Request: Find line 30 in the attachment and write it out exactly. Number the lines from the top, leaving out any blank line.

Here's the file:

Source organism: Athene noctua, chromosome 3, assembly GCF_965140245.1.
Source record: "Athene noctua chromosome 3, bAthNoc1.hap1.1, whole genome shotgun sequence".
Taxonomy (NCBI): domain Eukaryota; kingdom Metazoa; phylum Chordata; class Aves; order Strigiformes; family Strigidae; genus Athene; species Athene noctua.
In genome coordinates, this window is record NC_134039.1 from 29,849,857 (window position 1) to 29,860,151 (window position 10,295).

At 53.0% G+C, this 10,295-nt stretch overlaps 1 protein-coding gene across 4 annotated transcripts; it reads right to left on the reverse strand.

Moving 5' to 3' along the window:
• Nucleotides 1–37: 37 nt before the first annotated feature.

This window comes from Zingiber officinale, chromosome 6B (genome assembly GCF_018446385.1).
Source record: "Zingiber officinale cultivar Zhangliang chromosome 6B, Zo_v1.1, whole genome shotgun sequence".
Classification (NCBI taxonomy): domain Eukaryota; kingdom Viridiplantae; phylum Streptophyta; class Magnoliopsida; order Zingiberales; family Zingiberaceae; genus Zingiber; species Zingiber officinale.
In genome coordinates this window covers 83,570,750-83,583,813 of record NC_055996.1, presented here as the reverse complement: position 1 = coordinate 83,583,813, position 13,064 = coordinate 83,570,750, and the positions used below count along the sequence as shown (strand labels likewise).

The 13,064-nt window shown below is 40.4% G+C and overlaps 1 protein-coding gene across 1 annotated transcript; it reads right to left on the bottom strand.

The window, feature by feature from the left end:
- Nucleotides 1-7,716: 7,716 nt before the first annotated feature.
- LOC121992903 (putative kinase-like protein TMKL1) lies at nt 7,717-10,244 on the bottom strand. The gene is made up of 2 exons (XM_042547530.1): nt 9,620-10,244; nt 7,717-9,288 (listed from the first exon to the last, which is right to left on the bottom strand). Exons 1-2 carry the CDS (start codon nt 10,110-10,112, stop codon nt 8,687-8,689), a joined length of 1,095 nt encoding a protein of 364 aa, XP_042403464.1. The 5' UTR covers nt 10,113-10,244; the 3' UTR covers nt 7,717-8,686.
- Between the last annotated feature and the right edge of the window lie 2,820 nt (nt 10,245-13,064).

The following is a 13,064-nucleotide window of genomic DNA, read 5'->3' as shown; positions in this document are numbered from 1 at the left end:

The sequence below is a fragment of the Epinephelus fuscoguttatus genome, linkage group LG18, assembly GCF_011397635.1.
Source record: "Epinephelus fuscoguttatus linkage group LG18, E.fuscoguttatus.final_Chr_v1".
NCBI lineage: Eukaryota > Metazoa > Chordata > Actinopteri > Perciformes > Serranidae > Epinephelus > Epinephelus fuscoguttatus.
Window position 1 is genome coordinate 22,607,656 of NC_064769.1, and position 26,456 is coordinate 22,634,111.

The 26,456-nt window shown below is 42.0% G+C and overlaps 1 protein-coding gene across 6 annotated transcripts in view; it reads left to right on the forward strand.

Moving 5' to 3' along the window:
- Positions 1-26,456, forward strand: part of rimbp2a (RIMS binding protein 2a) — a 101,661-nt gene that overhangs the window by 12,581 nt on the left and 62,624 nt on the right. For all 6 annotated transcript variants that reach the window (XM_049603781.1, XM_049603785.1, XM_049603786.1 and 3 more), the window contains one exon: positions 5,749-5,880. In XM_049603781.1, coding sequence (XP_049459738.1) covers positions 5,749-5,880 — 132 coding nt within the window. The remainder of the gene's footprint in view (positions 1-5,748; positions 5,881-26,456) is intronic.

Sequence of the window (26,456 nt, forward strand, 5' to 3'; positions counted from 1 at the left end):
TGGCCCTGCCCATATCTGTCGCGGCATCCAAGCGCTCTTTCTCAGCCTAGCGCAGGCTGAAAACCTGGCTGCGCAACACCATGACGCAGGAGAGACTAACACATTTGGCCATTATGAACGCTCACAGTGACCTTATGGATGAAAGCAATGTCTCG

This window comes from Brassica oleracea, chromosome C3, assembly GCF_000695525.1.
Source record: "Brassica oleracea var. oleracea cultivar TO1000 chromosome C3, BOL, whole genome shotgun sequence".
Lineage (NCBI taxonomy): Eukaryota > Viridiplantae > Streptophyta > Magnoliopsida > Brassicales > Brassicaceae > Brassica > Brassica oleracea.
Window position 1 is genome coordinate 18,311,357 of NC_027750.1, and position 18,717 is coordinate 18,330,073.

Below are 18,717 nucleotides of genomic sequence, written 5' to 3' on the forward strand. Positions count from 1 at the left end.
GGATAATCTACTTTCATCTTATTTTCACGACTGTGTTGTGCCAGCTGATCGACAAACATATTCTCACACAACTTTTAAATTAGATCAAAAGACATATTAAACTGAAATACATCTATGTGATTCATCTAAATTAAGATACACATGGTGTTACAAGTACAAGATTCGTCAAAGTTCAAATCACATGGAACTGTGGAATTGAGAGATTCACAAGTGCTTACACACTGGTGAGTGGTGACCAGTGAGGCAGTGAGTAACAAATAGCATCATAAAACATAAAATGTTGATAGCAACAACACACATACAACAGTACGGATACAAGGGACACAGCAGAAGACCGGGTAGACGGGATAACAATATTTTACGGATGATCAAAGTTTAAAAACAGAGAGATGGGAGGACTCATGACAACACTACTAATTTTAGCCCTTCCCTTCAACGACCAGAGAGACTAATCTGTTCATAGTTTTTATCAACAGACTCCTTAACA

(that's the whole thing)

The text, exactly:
Window position 1 is genome coordinate 18,311,357 of NC_027750.1, and position 18,717 is coordinate 18,330,073.